Introduction to classical and modern optics, Meyer-Arendt J R (4th edn Prentice Hall 1995)

Optics, Hecht E, (3rd edn Addison-Wesley 1998)

Optical Physics, Lipson S G , Lipson H & Tannhauser D S (3rd edn CUP 1995)

Modern Optics, Guenther R (Wiley 1990)


M C Payne

Failure of Classical Physics, a brief review: Quantisation of light waves; UV catastrophe, photoelectric effect, Compton scattering. Interference of light at low intensity. Atomic structure, de Broglie matter waves.

Wave-Particle duality; the Uncertainty Principle: Free particle in one dimension; plane waves and wave packets; dispersion.

Introduction to Operators. The Schrodinger equation.

Unbound particles: Particle flux. Reflection from a potential step; total reflection. Reflection from a potential barrier; tunnelling of particles through classically forbidden regions.

Potential Wells: Scattering from a potential well. Bound states. Infinite potential well; energy levels. Finite potential well. Particle in a 3D box, separation of variables.

Operator Methods: Dirac notation, eigenstates and eigenvalues. The postulates of quantum mechanics. Orthogonality and completeness of eigenstates: particle in a box; degeneracy; discrete and continuous spectra. Compatible and incompatible observables: commuting operators and simultaneous eigenstates; non-commuting operators; generalised uncertainty relations; minimum-uncertainty states. The harmonic oscillator: ladder operators, eigenstates, equipartition. Time dependence: expectation values, Ehrenfest's theorem, stationary states, time evolution operator, time-energy uncertainty relation, conserved quantities.

Quantum Mechanics in Three Dimensions: General formulation. Spherically symmetric systems: orbital angular momentum: angular momentum operators, eigenvalues, eigenstates, parity, rotational invariance and angular momentum conservation. The hydrogen atom and three-dimensional harmonic oscillator: quantum numbers and degeneracies. Two-particle systems: separation of centre-of-mass motion; symmetries and conservation laws.

Spin and Identical Particles: Quantum mechanics of spin: Stern-Gerlach experiments, combining spin and orbital angular momentum, combining spins. Identical particle symmetry: multiparticle states; fermions and bosons; exchange operator, exclusion principle, symmetry and interacting perticles, counting states. Two-electron system: helium ground and excited states.


Books to consider buying

Quantum Mechanics, McMurry S M (Addison-Wesley 1993) A book well suited to the course and including a disk with interactive illustrative programs.

Quantum Physics, Gasiorowicz S (2nd edn Wiley 1996). A fine exposition of the subject, suitable for Part IB and Part II.

Quantum Mechanics, Rae A I M (3rd edn Adam Hilger 1992). A good, cheaper alternative to Gasiorowicz, much shorter and consequently less full in its treatment of difficult points.

Quantum Mechanics, Mandl F (Wiley, 1992). A good book, suitable for Part IB and Part II.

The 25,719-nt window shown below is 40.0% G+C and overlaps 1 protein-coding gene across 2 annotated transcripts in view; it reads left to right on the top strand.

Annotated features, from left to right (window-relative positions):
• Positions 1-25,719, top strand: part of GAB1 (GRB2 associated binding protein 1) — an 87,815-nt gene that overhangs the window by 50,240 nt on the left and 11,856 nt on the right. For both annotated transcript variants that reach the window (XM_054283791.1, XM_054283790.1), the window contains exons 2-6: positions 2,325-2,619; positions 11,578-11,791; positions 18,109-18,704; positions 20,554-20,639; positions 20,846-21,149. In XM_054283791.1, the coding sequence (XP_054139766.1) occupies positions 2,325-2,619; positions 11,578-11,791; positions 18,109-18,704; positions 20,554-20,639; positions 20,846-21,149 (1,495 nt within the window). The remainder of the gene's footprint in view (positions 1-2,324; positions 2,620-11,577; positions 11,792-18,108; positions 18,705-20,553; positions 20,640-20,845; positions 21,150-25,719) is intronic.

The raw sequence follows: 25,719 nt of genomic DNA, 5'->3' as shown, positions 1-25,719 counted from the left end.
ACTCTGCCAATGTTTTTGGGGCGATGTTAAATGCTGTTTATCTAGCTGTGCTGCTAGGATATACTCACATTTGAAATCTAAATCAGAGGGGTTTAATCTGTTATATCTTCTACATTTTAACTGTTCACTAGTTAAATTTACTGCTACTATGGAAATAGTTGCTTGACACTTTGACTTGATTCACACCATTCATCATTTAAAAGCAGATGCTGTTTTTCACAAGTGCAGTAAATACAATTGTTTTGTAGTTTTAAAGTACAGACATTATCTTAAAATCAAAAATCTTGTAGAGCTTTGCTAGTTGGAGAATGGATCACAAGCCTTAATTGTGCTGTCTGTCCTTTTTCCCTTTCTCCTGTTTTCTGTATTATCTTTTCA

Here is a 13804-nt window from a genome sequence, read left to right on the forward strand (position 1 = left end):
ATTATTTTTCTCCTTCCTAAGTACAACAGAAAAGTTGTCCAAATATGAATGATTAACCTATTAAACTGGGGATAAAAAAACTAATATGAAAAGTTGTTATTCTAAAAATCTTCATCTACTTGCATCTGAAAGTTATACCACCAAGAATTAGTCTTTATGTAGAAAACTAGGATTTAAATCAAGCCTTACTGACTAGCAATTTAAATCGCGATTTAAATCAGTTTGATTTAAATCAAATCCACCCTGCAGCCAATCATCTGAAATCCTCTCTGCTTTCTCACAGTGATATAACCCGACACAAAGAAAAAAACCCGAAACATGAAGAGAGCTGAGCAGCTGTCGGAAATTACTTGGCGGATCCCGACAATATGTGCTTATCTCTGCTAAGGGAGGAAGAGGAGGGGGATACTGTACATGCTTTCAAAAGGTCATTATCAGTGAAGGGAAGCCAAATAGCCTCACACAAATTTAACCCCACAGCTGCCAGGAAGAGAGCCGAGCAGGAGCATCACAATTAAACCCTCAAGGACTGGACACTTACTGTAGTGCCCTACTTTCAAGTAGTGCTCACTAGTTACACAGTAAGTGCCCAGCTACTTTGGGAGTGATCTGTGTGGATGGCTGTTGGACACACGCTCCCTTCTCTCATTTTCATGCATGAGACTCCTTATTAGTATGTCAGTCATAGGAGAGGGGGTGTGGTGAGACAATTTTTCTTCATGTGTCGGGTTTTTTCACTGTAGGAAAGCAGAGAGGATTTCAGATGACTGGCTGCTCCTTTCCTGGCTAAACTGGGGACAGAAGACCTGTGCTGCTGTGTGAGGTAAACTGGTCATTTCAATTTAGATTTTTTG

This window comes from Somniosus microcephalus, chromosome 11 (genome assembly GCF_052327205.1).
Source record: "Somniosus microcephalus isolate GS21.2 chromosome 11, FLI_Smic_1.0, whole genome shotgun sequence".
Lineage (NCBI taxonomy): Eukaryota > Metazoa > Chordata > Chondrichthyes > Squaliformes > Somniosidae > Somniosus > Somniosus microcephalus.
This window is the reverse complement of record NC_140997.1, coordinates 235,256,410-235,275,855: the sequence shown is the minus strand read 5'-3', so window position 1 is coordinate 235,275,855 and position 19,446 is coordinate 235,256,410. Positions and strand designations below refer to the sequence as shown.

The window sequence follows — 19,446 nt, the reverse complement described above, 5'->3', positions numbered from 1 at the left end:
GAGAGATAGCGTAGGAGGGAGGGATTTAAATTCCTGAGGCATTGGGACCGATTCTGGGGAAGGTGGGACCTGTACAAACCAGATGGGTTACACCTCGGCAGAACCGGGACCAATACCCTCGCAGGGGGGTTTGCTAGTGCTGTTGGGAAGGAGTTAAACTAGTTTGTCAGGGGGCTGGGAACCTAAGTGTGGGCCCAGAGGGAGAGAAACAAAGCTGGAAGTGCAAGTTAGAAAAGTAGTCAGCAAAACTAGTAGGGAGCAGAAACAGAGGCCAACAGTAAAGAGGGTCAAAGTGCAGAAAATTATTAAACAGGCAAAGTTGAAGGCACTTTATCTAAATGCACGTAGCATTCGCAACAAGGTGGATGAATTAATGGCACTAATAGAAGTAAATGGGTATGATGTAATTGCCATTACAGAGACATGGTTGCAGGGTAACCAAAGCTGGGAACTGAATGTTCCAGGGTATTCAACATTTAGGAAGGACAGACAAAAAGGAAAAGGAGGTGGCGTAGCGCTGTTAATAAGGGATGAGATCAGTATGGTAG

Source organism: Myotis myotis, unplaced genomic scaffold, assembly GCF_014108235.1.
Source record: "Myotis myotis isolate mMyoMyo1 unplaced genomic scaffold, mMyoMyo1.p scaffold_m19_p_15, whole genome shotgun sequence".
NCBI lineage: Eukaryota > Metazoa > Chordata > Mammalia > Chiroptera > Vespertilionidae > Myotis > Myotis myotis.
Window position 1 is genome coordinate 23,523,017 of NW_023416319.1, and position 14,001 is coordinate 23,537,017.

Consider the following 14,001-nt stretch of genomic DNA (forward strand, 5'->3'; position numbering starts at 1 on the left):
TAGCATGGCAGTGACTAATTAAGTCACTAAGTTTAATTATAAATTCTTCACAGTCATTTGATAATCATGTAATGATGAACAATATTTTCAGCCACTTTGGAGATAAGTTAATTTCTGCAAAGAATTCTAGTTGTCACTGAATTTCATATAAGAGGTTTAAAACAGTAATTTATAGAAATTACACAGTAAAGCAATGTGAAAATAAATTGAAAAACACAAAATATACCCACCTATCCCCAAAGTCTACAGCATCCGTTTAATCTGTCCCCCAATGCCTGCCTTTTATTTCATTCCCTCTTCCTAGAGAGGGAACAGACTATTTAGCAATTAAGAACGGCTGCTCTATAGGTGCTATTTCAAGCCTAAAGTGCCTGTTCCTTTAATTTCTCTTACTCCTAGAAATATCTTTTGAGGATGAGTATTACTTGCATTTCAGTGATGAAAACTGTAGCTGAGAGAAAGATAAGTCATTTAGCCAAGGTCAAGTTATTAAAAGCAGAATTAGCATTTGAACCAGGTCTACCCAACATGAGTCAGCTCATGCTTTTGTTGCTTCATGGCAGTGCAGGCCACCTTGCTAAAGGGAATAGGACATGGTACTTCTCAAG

Introduction to Quantum Mechanics, Bransden B H & Joachain C J (Longman 1989). A thick book, with very full coverage but perhaps less elegance and clarity than Gasiorowicz.

Books for College libraries

Quantum Physics of Atoms, Molecules, Solids, Nuclei and Particles, Eisberg R & Resnick R (2nd edn Wiley 1985). Too elementary to recommend as a main textbook, but very good descriptive coverage of a wide range of quantum phenomena.


A Howie

Basic Thermodynamic Concepts: Definitions. Thermodynamic equilibrium and the idea of temperature. Functions of state. Heat as a form of energy. The First Law of Thermodynamics. Revision of CV, Cp and pVg. A word on real gases.

The Second Law of Thermodynamics: Reversible and irreversible changes. Carnot's reversible engine. Theorems on reversible cycles. The thermodynamic temperature scale. Efficiency of heat engines and heat pumps. Physical relations deduced directly from the Carnot cycle: Stefan's Law, Clausius-Clapeyron, reversible cells.

Entropy: Entropy is a function of state. The law of increase of entropy. Entropy of an ideal gas. Physical relations deduced from entropy function. Joule expansion. What is entropy?

Foundations of Statistical Mechanics: Quantum states of the simple harmonic oscillator, the paramagnetic salt and the ideal gas. Macrostates versus microstates of large assemblies of quantum objects. The principle of equal a priori probability. Statistical definition of temperature and entropy. The Boltzmann distribution. Heat, work and entropy in statistical mechanics.

Some applications of statistical mechanics: The Maxwellian velocity distribution. The heat capacities of diatomic gases. The heat capacity of a vacuum - black body radiation. The heat capacity of a solid (Einstein theory). Paramagnetism and ferromagnetism (Weiss theory). Rubber elasticity. The electron gas - Fermi energy and distribution function (detailed balance argument).

Back to Basics: Entropy at absolute zero - the Third Law. Does entropy measure disorder? A little information theory (non-examinable). Gibbs' Entropy. Time's arrow (time permitting).


The following are particularly recommended and will also be found useful for the Part II course:

Equilibrium Thermodynamics, Adkins C J (3rd edn CUP 1983)